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Point CPA


P.O. Box 1411 Bismarck, ND 58502-1411



July/August 2021

Who Needs Disability Insurance

Who Needs Disability Insurance

In general, disability insurance provides an income benefit if you can’t work because of an illness or injury. You may think this won’t happen to you, but, according to the Council for Disability Awareness, one in four 20-year-olds will become disabled before they retire. Back injuries, cancer, heart disease and other illnesses are responsible for the majority of long-term absences.

Benefits for How Long?
Disability insurance falls into two categories. Short-term disability typically replaces 60%-70% of your salary from a few months to up to two years. It requires a brief waiting period before benefits start.

Long-term disability typically replaces 40%-60% of your salary for as long as you’re disabled or until you reach retirement age. A common waiting period before benefits begin is 90 days, but you have the option of choosing a shorter or longer time.

Some employers offer disability insurance as an employee benefit. If your employer doesn’t offer coverage (or the coverage is limited) or if you’re self-employed, buying long-term disability insurance is a smart move. Having your own policy also allows you to keep your coverage even if you change jobs.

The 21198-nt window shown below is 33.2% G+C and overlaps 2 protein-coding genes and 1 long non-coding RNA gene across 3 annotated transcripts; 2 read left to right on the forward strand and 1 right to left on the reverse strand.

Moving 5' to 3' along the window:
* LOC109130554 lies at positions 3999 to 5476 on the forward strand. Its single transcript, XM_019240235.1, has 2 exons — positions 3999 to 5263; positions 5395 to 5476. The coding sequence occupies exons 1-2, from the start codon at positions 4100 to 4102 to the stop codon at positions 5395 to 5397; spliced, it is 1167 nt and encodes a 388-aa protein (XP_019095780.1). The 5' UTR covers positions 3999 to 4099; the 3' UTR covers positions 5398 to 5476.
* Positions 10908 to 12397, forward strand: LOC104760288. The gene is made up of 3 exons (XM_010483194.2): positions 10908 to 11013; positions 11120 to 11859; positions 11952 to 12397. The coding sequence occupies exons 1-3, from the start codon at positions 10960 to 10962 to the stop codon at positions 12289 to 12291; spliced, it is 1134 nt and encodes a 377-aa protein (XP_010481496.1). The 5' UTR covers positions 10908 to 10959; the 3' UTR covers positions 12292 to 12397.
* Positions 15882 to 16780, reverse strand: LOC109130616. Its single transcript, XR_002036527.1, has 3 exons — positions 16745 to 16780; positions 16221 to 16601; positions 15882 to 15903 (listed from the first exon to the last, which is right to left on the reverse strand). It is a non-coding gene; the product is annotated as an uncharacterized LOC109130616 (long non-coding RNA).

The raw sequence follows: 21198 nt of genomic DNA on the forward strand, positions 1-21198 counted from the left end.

The Definition of Disabled
The definition of disabled varies depending on the policy. Some policies pay benefits only if you can’t work at any job for which you’re qualified. Other policies pay if you can’t perform the duties of your own occupation. A policy may pay partial benefits if you’re able to work part time.

Looking at Cost
The cost for a policy is typically one-to- three percent of your annual income. Factors that determine the cost include your age when you buy a policy, your health, the definition of disability, length of the waiting period and the length of time benefits will last. You may be able to customize a policy with extra features, such as annual cost-of-living adjustments. However, adding features will affect the price.

Other Income Sources
When determining how much of your salary you would need to replace, consider other potential sources of income for which you might be eligible, such as employer-provided sick pay, Social Security Disability Income (SSDI), or workers’ compensation (for job-related illness or injury).


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